A couple of years ago, I wrote my first and only Wikipedia article – on libre (surprise, surprise). After a while it was taken down for not being encyclopaedic in style or substance, which I can see. But I still think it’s a useful piece of work, and so I’m glad that KTucker is continuing to work on it here: http://en.wikipedia.org/wiki/User:KTucker/Libre. It is much changed from what I wrote, but has plenty of good stuff (I particularly think that the Related Concepts section is useful).
I also wanted to preserve it here, just in case. I’m not sure that all the HTML code will work, but here it is:
Libre // is a loan word in English, borrowed from French and Spanish, used to describe something as being “free”, in the sense of “having freedom” or “liberty”. It is used in English is to distinguish the two meanings of free: free as in freedom (libre) from free as in free of charge (gratis).
In the 1990s, libre was proposed as an alternative term for free software which avoided the ambiguity in the word “free” in English. The word gained some acceptance in the software community, though the terms “free software” and “open source software” remain dominant. “Free” and “open” have both been rigorously defined in the free software and the open source definitions which have formed the basis of similar definitions in the realms of education, knowledge and culture.
The word “libre” is now used in discourses requiring an unambiguous adjective meaning “free as in freedom”, often concerning one or more of the following: open source or open source software, free software, the free software movement or the free culture movement, open and libre knowledge.
In these contexts, “libre” encompasses the four essential freedoms defined in the free software definition, and is used to describe works which may be used, modified, copied and shared without permission from the copyright holder.
Public copyright licenses that grant these freedoms (libre licences) typically require attribution for contributors and may include copyleft terms that ensure these essential freedoms remain in future derivative works. Works that are in the public domain are also considered libre.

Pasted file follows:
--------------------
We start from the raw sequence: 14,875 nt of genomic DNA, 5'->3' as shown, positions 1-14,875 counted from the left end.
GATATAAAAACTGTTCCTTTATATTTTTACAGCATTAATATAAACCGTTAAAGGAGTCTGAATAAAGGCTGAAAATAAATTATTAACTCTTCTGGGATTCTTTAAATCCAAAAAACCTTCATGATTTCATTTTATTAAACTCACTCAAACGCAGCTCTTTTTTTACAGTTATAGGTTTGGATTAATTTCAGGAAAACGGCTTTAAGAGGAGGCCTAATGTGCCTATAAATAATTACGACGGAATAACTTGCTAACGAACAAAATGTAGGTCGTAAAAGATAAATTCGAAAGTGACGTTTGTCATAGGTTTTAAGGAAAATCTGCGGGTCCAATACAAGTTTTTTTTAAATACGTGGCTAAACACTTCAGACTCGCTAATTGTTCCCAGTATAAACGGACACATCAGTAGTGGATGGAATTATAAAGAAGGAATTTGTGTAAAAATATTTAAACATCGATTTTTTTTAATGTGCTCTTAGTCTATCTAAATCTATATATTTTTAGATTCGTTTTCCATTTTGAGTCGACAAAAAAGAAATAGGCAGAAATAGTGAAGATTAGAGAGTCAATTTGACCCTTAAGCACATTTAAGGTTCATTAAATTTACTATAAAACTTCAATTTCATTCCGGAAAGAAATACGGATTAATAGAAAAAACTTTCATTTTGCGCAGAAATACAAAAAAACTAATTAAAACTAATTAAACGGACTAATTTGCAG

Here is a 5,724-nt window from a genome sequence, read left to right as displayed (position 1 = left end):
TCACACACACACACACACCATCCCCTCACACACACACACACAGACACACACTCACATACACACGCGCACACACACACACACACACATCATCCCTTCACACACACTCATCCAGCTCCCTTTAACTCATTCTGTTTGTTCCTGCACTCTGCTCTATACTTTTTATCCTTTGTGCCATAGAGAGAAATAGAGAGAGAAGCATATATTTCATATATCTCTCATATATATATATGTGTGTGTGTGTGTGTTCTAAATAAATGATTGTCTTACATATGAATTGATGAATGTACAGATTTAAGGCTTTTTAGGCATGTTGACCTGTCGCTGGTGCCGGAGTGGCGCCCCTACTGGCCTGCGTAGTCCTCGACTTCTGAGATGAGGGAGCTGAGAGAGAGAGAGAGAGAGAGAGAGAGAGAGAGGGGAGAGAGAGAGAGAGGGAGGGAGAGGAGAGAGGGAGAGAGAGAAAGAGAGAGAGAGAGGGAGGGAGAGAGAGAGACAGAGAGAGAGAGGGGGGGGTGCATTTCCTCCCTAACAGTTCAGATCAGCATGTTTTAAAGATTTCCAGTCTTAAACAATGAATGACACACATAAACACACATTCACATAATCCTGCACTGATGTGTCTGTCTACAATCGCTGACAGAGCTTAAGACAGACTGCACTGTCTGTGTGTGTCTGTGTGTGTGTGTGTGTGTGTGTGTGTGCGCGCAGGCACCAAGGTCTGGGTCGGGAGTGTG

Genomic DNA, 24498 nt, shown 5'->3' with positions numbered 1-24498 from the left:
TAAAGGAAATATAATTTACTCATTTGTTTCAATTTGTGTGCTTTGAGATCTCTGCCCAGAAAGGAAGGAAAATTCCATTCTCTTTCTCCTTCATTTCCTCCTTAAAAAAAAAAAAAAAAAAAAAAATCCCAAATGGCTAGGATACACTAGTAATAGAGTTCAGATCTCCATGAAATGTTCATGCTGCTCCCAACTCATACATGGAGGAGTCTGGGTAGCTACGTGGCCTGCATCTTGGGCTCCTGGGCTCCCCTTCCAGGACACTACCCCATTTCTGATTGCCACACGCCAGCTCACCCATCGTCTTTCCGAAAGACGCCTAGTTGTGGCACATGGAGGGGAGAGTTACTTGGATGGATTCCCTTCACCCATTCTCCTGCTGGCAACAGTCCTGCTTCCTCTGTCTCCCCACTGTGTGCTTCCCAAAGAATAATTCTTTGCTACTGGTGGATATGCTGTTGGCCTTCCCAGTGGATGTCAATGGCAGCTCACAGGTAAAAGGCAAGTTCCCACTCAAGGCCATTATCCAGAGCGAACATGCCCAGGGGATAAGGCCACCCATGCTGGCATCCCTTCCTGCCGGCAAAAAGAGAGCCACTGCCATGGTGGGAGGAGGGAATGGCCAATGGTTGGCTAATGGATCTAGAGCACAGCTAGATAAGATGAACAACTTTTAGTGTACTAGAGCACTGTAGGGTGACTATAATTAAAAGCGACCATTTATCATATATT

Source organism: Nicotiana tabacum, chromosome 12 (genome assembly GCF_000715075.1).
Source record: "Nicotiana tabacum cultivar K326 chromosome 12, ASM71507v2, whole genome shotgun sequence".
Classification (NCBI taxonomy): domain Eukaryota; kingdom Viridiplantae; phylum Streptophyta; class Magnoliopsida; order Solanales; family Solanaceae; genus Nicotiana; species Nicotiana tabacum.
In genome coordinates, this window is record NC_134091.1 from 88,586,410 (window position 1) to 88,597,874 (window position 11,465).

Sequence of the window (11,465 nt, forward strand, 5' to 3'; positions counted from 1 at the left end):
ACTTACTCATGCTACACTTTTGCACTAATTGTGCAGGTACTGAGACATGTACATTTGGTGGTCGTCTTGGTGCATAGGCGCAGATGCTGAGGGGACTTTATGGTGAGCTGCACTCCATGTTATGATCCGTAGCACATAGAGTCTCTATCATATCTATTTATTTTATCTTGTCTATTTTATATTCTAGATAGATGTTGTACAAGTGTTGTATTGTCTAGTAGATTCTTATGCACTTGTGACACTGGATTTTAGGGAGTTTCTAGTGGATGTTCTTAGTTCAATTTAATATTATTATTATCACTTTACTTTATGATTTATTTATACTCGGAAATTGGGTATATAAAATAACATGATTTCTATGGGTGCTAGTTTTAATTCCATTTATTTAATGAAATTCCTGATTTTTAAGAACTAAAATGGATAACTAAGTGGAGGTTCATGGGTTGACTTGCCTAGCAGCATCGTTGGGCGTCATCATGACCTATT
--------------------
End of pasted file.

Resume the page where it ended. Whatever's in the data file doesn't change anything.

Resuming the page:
The word “libre” has also been recommended as an alternative for “open” when the core freedoms apply.
The antonym “non-libre” (or proprietary) is used to describe works released under licences which deny users at least one of the essential freedoms. For example, licences that forbid commercial use or derivative works are non-libre, as are works restricted by patents or trademarks.
- 1 Etymology
- 2 History
- 3 Libre resources
- 4 Libre licences
- 5 Statements and symbols
- 6 Cultural significance
- 7 Related concepts
- 8 See also
- 9 External links
- 10 References
- 11 External links
Libre comes from the Latin word līber, via the French and Spanish libre; it shares that root with liberty. It denotes “the state of being free”, in the sense of “having freedom” or “liberty”. The Oxford English Dictionary (OED) describes libre as obsolete, but the word has come back into limited use. Its primary function in English is to serve as an adjective describing something as being free as in freedom (libre), irrespective of whether or not it is free of charge (gratis).
In other languages
Many Romance languages have separate words for libre and gratis avoiding the ambiguity of the word “free” in English. In these languages, libre (Spanish and French) and equivalents such as libero (Italian) and Livre (Portuguese), descend from the Latin līber (“free” in the liberty sense). The latin word gratis is the root of its equivalent in those languages: gratis (Spanish), gratuit (French), gratuito (Italian) and grátis (Portuguese).
|Language||Libre, libre software, etc.||Gratis (from the Latin grātīs)||Free (of charge), freeware||Open, open source software, etc.|
|Root||līber (Latin)||grātīs (Latin)||From Middle English fre, from Old English frēo, Proto-Germanic *frijaz, from Proto-Indo-European *prei-.||aperto (Latin)|
|French||libre, logiciel libre, FLOSS||gratis||gratuit, logiciel gratuit, freeware ou gratuiciel||open source ou code source ouvert or FLOSS|
|Spanish||libre, software libre||gratis||gratuito, feminine gratuita, freeware (software gratis)||Código abierto|
|Italian||libero, software libero, contenuto libero||gratis, gratuito||freeware||aperto, contenuto aperto (open content)|
|Portuguese||livre, software livre||grátis, gratuito||Software gratuito ou freeware||Código aberto|
|Esperanto||libera, Libera programaro||donace, senkosta or senpaga||aperta, Malfermkoda programaro (not closed)|